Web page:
- Netenrich /
- Cybersecurity Glossary
An APT or an advanced persistent threat is a stealthy threat actor that gains illegal access to a computer network and remains hidden for a prolonged period. An APT is typically a nation-state or state-sponsored group. Their main purpose is mainly political or economic. Every major business sector has recorded instances of cyberattacks by APTs seeking to steal, spy, or disrupt. Netenrich Enterprise Security's “Malware and APT" model helps us understand and respond to sophisticated malware infections and APTs in real-time. Our proprietary threat intel to keep pace with evolving threats, including command and control detection and remediation.
Agile IT refers to IT operations that enable teams to adapt to changing requirements and consistently handle the complexities of emerging technologies. Although agile methodologies are usually synonymous with software development teams sprinting to code, test, and release products and applications, IT service delivery can also benefit by connecting development, security, and operations teams, instead of limiting them to organization siloes.
IT operations are more complex than ever owing to heterogeneous environments and increasing tool stack. It requires a breadth of IT monitoring capabilities to quickly identify and resolve critical issues before they wreak havoc on the business. But alert volumes captured from different monitoring tools become overbearing. IT teams become frustrated with "alert fatigue" because they have to sort through and triage individual events manually. It causes alert floods, which lead to distraction and cost valuable time, which could be utilized remediating actual root-cause of events.
Alert fatigue or alarm fatigue occurs when IT teams are exposed to a large number of frequent alarms (alerts) that consequently become desensitized. It leads to longer response times or missing essential alarms. Large volumes of alarms, especially false ones, result in several unintended outcomes. Some consequences are a disruption in IT services, anxiety in teams, distrust in monitoring systems, and missed critical events. Some additional outcomes include workload increase, communication silos, wasted time, unstable IT, customer dissatisfaction, and unnecessary investigations. Machine learning-driven IT Ops, assisted by expert intelligence, can curb fatigue and channelize the right resources to the right places at the right time. Consequently, automated operations will reduce the mean time to resolve events, which in turn will boost the customer satisfaction score.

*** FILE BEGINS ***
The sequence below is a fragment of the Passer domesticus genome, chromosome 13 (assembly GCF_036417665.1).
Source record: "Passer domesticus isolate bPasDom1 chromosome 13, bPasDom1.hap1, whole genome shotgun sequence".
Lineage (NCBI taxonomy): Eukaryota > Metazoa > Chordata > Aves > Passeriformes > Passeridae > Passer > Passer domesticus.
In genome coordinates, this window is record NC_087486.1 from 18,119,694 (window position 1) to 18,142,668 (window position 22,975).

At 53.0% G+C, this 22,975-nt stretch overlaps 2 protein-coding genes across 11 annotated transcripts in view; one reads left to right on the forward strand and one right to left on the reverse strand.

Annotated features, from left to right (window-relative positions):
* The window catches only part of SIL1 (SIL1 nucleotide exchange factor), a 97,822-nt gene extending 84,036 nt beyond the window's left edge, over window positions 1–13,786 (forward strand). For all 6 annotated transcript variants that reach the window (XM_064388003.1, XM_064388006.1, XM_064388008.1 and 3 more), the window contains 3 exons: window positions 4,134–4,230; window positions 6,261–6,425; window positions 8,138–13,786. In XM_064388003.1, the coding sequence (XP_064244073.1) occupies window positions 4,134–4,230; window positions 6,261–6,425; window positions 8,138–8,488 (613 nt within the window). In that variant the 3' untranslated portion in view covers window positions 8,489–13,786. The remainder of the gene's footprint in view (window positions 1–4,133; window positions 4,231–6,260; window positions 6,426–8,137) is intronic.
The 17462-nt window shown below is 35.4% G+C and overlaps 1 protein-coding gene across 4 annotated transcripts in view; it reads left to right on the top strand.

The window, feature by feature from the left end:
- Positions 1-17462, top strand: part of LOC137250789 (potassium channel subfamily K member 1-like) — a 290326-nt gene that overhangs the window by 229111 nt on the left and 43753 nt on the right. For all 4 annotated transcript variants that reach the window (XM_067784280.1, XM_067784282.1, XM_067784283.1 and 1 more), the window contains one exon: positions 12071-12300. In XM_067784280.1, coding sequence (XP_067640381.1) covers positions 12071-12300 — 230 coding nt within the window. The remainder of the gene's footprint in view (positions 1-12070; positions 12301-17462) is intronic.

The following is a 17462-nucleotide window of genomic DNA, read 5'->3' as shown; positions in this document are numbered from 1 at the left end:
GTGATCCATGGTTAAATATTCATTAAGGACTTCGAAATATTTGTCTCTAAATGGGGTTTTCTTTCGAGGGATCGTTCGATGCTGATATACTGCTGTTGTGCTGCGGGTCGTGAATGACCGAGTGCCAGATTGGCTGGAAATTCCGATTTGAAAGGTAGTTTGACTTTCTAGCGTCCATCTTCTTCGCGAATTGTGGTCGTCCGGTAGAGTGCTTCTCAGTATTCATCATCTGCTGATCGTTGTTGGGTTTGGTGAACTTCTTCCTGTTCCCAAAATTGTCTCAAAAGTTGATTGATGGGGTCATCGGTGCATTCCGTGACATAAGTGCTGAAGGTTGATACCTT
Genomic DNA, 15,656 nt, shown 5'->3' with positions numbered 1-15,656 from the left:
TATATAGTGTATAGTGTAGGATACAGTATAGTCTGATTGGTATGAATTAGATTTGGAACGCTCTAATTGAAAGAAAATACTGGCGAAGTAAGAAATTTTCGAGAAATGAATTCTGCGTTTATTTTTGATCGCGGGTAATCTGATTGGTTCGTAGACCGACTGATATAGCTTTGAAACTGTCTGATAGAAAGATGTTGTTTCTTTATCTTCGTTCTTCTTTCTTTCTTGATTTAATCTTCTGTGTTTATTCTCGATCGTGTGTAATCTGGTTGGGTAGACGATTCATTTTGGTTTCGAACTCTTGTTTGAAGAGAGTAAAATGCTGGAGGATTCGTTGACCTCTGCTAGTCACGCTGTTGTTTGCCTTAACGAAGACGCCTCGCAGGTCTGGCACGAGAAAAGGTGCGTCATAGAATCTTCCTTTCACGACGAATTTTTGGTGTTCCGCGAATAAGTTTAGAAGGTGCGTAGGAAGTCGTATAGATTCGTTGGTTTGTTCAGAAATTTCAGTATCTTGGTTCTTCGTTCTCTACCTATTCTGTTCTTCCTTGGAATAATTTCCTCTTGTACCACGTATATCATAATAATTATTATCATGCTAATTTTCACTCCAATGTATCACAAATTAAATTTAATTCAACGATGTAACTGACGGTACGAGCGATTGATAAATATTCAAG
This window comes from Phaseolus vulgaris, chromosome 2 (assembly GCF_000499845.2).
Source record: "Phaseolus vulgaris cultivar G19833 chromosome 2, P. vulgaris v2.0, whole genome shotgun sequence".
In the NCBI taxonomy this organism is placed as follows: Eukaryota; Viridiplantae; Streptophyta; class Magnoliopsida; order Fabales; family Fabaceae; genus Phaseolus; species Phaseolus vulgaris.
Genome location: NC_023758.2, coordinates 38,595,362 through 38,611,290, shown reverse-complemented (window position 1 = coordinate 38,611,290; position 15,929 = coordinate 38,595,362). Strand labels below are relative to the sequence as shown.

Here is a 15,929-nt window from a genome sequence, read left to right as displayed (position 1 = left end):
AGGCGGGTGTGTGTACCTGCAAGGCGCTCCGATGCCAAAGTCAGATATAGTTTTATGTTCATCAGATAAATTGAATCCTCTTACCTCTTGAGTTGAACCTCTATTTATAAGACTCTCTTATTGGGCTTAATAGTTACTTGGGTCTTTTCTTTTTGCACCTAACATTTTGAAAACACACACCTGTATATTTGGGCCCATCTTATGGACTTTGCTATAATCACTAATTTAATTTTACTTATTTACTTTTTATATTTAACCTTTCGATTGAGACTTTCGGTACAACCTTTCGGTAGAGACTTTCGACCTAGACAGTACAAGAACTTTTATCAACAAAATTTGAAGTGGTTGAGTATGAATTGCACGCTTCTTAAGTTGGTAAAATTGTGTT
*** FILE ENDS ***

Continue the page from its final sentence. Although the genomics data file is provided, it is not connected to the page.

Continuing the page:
Alert noise is listed as one of the biggest problems faced by DevOps teams. 79% of IT Ops personnel listed reduction in alert noise as one of their top priorities. False alarms pull time and resources away from issues that truly need to be addressed. It is compounded if you're receiving false alerts at the same time as the right alerts.
Algorithmic baselining is helpful to set dynamic thresholds for alerts based on contextual and historic insights, which can predict behavior. IT operations teams must manage infrastructure and applications with seasonal trends and patterns which are not static. In such cases setting dynamic alert thresholds, powered by algorithmic baselining, can help monitor key performance metrics better.
A software that has been designed to detect and prevent contagions like viruses and malware from affecting your systems. Originally, the antivirus software was used for removing computer viruses. However, they slowly got more sophisticated as the cyber threats themselves got more potent. Antivirus software eventually started to provide protection from browser hijackers, ransomware, keyloggers, backdoors, rootkits, trojan horses, worms, etc. While these programs are still extremely relevant, the fact remains that they alone aren’t enough to guarantee organizational security. The fact remains that you need an always-on attack surface monitoring software and an experienced SecOps team working in conjunction with your antivirus software to guarantee security.